I use this dough recipe from Nick Stellino, but I do the mixing in a bread machine on the dough setting. Activating the yeast in warm water with a bit of sugar is important, to make sure you have live buggies in there. If the yeast mixture doesn’t look like the top of a cappuccino after 10 minutes, try again.
Hell, after I make the dough and let it rise, I chop it into blobs and freeze them in individual bags. A day on the counter and they perk right back up (i.e.: puff up a bit and bubble, they won’t double in size again.) Hell, even if you don’t get good rise, it’ll still be better than frozen pizza.
Other Annie pizza tips:
-roll it out, save the hand tossing to the professionals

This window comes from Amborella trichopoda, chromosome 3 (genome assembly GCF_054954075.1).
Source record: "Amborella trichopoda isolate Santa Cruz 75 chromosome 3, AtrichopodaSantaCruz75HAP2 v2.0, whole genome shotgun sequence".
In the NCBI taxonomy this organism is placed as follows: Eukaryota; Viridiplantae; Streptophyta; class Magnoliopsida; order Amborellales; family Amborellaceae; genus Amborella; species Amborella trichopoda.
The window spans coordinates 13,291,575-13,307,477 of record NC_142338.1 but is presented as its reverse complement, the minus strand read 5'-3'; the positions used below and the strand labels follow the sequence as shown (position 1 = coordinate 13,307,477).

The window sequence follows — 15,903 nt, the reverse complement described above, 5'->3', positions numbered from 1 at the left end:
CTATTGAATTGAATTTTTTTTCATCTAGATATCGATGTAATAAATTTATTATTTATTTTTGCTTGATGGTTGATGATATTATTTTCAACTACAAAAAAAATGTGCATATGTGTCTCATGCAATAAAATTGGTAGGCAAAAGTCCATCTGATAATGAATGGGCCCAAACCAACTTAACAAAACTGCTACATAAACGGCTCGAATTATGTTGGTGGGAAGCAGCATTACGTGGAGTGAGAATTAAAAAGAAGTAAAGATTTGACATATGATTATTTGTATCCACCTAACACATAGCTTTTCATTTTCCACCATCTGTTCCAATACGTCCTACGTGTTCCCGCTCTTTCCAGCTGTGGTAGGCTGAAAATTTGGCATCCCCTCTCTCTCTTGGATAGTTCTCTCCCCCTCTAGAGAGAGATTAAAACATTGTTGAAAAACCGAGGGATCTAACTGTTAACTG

-don’t freak if it’s not perfectly round. Most of my pizzas look like Australia.
-Most canned sauces are too sweet. Try mixing tomato paste with water until you get a desired consistency, then mix in some dry oregano.
-precook the veggie toppings a bit before assembly. The home oven doesn’t get as hot as a commercial pizza oven-your tiles will bake the crust but the topside may need some help.
-I can’t use the pizza peel with any reliability, so after I roll out the dough to required size I place it on a sheet of parchment paper. Once pizza assembled, you can pick up the parchment gently by either side, and plunk the whole thing on the stone. As long as the pizza doesn’t burn, it won’t stick. Discard parch. before slicing.
-preheat that oven with the stone in for at least half an hour at 500 deg. Give that stone time to heat up.
-top pizza with pesto sauce, thinly sliced onion and drained ricotta (in that order). Then invite me over